Mushrooms - from basement ’farm’ to table, with a little honey on the side
Growing mushrooms is not new to Mike Jensen - he has grown oyster, shiitake and lion’s mane on his Ellis County farm for decades. But growing them in the basement of his restaurant and then bringing them upstairs to cook is more recent.
Three years ago, Mike Jensen, along with his wife, Amy, reopened Professor’s Classic Sandwich Shop in Hays. That is when they decided to take their mushroom business to a new level. In addition to growing the fungi for wholesale and farmers market customers, they added the delicacy to many dishes at their Hays restaurant.
Along with the materials at his farmhouse, Mike, a fourth-generation farmer, added a state-inspected mushroom breeding facility in the restaurant’s basement.
“The majority of what we use is oyster mushrooms,” Mike said. “People like them the best.”
To grow the oyster mushrooms, Mike hand packs long, black, plastic sleeves with pasteurized straw and cottonseed hulls. He adds in mushroom spawn, hangs the sleeves vertically and waits three weeks for the mushrooms.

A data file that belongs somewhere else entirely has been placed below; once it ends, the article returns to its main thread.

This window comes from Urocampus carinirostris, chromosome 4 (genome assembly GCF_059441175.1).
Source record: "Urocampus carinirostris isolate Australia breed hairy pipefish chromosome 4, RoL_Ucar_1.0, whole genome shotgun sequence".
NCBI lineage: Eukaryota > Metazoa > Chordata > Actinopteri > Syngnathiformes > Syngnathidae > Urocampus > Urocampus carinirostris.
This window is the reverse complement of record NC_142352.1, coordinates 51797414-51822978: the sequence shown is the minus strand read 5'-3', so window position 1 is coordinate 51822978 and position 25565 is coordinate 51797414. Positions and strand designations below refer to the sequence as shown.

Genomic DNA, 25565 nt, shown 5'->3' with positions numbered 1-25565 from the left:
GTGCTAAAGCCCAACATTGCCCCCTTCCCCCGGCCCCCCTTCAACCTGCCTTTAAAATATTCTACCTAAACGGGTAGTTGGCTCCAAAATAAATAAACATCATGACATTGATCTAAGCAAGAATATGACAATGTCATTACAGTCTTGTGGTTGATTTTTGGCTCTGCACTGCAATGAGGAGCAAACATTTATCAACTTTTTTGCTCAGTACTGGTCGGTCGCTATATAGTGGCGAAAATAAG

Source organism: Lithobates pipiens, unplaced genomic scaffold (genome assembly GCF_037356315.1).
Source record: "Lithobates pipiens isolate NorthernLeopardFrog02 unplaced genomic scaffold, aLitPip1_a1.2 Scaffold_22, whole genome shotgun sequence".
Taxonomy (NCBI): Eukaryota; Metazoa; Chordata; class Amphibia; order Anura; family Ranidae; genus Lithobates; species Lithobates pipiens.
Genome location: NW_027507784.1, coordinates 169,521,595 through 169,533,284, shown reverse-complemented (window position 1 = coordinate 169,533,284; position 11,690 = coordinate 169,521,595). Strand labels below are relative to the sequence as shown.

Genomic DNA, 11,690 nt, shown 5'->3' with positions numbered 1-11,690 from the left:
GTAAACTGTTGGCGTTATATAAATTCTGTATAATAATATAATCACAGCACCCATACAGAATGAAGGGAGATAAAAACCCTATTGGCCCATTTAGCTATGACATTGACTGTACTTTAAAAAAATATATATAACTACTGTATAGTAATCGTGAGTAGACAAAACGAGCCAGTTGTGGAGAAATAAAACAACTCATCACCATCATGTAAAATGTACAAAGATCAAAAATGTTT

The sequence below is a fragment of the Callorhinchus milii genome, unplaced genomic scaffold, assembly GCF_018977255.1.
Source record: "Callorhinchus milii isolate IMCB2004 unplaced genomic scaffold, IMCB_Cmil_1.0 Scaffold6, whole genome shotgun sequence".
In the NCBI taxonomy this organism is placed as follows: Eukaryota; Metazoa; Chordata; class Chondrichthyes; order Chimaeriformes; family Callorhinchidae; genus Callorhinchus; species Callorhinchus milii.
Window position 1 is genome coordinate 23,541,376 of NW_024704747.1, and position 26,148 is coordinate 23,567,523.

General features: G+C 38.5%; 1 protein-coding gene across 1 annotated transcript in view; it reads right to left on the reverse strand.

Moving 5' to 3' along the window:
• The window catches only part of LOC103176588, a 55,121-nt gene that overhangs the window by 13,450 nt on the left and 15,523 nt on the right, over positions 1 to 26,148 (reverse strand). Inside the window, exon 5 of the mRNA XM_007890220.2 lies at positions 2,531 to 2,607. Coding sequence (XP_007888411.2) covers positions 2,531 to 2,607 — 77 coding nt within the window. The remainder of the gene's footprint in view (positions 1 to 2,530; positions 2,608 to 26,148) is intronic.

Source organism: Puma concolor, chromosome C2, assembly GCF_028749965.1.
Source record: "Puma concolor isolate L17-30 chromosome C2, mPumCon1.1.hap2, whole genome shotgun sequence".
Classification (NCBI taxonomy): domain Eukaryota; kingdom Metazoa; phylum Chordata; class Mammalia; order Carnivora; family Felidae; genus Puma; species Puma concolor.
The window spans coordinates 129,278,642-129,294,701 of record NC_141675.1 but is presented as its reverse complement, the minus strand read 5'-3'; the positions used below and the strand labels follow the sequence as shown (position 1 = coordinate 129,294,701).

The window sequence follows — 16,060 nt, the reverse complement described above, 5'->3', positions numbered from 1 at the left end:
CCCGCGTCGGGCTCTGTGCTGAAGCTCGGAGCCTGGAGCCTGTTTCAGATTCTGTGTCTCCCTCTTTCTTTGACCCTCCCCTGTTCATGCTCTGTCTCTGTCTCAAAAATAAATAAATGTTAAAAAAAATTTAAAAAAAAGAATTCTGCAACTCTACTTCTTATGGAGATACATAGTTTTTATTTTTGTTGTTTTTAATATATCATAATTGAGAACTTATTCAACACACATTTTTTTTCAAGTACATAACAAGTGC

Shiitake and lion’s mane are grown on sterilized wooden blocks.
After the mushrooms are ready, Mike brings them up to the kitchen for his cooks to make mushroom beirocks, mushroom taco burgers and mushroom stir fry.
A little bit of honey and some produce to match
In addition to producing mushrooms, Mike is a beekeeper. The couple uses the honey to make honey lemonade, honey mustard and their signature honey cookie for their customers. They also sell the honey and dried mushrooms at their restaurant.
“We think it is super important to try and use as much local food as we can,” Amy said. “You are what you eat.”
But Amy and Mike do not stop there. They bring in produce from their garden and Amy makes sand plum jelly and apple butter. When the couple’s lettuce and tomatoes run out, they purchase from local farmers.
“It’s an all healthy concept,” Mike said. “We don’t sell pop.”
It’s all in the family
The couple’s two children help out with the business. Ethan, 21, works in the kitchen and Elissa, 24, is in the front of the house. The two also help with the family farm – Jensen Farms.
Along with the lunch items, the restaurant sells Jensen Farms jelly, honey and dried mushrooms.
“It’s a lot of work, but it’s awesome,” Mike said. “I’m always a farmer.”